How to grow peach trees from seed

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Growing peaches from seeds will produce a fruit-bearing tree in around three years. The trees are ideal for sunny gardens, greenhouses and conservatories both for the fruit they produce and for the attractive display of peach blossoms in early spring. Although growing the seed will require stratification in the refrigerator or other area below 4.5C, peach seeds are easy to sprout and, once established, grow quickly.

Choose a ripe peach and remove the seed. Peaches that are still firm, with a stone that clings securely to the fruit, may not be ripe enough to germinate. You will need a soft juicy peach that has ripened fully before harvesting. The stone should pull away from the fruit easily. Wash the stone to remove any traces of fruit and set aside to dry for several days.

Remove the hard outer shell of the seed by cracking with a vice grip or pliers. Once you crack the shell, you may be able to insert the edge of a knife or skewer into the crack and pry it open. Grip it in a nutcracker to open completely, if necessary. Crack with a hammer by holding the stone on the side and tapping with the hammer. Avoid splitting the shell and crushing the seed in the process. Discard the outer shell. The inner nut meat should resemble an almond and should be firm and white.

Soak the seed in tepid water for 24 hours. Fill a glass jar with moist potting soil and plant the seed. Cover tightly and place in the refrigerator or a cool area that maintains a temperature of 1.5C to 4.5C. Check the seed by watching for roots to form in the soil. Fine white roots will be visible through the jar.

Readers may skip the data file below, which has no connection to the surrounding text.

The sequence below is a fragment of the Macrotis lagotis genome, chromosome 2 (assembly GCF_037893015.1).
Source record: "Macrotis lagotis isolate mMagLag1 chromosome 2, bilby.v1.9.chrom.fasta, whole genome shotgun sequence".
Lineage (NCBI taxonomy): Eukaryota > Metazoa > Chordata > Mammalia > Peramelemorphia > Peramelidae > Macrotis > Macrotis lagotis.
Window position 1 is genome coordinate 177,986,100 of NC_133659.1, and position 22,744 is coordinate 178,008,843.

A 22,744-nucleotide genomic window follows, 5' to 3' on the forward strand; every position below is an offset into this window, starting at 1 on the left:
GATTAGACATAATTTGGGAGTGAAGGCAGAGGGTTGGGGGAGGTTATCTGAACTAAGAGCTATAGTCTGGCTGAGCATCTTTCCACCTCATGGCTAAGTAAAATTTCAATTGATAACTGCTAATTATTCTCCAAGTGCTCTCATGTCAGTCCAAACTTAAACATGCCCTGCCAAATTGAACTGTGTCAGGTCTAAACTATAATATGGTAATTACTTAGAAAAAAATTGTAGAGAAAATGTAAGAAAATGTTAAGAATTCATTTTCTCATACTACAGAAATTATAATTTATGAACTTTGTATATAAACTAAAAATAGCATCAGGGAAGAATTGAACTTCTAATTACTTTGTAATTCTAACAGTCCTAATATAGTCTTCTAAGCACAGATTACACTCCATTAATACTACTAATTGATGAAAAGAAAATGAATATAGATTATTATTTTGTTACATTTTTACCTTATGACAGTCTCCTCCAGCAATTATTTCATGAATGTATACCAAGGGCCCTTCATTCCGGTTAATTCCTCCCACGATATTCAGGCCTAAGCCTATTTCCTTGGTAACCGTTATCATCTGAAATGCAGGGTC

Remove from the refrigerator about four weeks prior to planting if you intend to grow your peach tree outside. Pot in a suitable container and place in a sunny window. Houseplants can be started at any time once the roots have begun to form.

Plant in an area that receives at least six hours of sunlight a day, but avoid southern exposures. Too much warmth from the sun early in the spring may cause the peach tree to bloom before the last spring frost that will kill off the blooms.

Select an area that has well-drained soil and a neutral pH. Amend the soil with well-composted manure to improve the soil texture and drainage. Mulch around the base of the tree with several centimetres of leaves or straw. Avoid placing mulch too close to the trunk of the tree, as this may cause the trunk to rot.

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